Appointed in 1764 by the governor of the Spanish colony of Nuevo Santander, Captain Blas Maria de la Garza Falcon (1712-1767) established an outpost and way station (8 miles east), the first in present-day Nueces County. He was commissioned to explore the coast and establish a mission for Christianizing the Indians. By 1766 he had moved his family, friends and herds of livestock to what was called Rancho de Don Blas or Santa Petronila Ranch. Until 1836 many colonists came from the Rio Grande area.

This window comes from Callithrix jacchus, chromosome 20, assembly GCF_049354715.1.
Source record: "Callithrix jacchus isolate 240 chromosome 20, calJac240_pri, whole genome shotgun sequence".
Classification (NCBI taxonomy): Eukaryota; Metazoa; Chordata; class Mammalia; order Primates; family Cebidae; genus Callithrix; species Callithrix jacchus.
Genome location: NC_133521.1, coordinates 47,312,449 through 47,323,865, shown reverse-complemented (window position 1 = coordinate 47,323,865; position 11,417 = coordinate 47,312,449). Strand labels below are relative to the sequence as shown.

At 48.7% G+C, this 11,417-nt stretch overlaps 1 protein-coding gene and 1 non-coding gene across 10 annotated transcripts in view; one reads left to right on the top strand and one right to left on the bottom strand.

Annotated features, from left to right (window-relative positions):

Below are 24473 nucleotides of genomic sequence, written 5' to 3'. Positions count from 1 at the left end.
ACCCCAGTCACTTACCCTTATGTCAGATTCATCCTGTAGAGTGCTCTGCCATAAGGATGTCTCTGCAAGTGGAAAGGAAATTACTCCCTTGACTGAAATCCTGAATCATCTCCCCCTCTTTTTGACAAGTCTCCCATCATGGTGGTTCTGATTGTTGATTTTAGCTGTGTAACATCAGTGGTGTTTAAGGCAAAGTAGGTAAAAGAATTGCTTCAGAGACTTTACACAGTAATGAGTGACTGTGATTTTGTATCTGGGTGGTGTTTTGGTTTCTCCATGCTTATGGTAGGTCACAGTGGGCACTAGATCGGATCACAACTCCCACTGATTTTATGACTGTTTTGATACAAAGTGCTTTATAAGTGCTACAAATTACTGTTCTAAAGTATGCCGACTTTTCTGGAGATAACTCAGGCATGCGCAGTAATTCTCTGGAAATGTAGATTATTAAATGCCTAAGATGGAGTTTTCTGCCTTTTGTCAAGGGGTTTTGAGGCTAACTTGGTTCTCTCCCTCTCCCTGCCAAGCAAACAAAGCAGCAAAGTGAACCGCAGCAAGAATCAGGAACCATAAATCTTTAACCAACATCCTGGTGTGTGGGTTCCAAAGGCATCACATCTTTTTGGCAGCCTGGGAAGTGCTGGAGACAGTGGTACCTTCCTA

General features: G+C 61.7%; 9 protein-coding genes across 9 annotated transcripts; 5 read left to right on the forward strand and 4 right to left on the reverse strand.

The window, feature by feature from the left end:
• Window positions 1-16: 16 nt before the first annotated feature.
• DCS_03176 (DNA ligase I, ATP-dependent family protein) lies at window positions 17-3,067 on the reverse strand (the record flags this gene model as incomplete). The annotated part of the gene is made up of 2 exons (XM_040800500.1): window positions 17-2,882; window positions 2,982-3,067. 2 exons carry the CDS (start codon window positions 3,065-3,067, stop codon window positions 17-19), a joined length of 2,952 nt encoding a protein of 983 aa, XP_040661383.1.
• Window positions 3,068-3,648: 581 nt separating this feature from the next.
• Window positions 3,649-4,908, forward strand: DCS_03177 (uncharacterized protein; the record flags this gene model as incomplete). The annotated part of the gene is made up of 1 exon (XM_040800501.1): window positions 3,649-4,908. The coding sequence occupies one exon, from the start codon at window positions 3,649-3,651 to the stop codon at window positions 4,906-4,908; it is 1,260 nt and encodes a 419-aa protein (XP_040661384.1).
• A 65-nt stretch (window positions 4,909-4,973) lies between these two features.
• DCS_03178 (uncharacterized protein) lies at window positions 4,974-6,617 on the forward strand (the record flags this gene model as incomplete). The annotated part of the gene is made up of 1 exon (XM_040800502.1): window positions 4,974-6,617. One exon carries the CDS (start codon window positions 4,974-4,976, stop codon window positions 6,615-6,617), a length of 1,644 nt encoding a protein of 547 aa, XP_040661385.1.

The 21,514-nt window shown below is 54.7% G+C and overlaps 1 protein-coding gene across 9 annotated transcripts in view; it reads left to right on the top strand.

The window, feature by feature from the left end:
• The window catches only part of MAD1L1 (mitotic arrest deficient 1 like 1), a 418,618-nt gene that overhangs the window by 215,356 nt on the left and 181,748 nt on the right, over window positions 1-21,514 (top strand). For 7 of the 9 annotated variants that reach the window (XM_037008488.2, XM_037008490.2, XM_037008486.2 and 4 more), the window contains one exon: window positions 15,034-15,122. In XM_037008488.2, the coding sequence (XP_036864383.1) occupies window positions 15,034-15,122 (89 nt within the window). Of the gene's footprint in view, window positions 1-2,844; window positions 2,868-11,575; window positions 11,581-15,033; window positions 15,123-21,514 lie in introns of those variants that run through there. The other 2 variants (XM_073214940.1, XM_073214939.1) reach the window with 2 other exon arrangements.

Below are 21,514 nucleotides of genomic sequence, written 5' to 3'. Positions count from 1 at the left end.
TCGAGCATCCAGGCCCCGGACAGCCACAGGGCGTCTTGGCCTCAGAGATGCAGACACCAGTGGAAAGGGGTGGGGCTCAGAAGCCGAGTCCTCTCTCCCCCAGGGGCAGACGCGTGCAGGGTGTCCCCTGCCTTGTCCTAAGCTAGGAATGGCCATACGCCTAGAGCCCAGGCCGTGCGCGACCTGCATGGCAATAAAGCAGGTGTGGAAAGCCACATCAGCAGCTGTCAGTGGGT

The ranch served as headquarters for expeditions including those led by Falcon and his son Alferez Don Joseph Antonio de la Garza who explored the islands along the Gulf Coast. Falcon probably named Santa Gertrudis Creek after his only daughter, Gertrudis de la Garza. He played an important role in settling towns along the Rio Grande and Nueces River and Padre, Mustang and St Joseph's Islands. Soldiers at the garrison patrolled the region against the fierce Karankawa Indians and foreign invasion. Many colonists returned to the Rio Grande settlements because of Indian raids and the Texas War for Independence (1836). After the war they reestablished homes here. Many of their descendants still live in the area.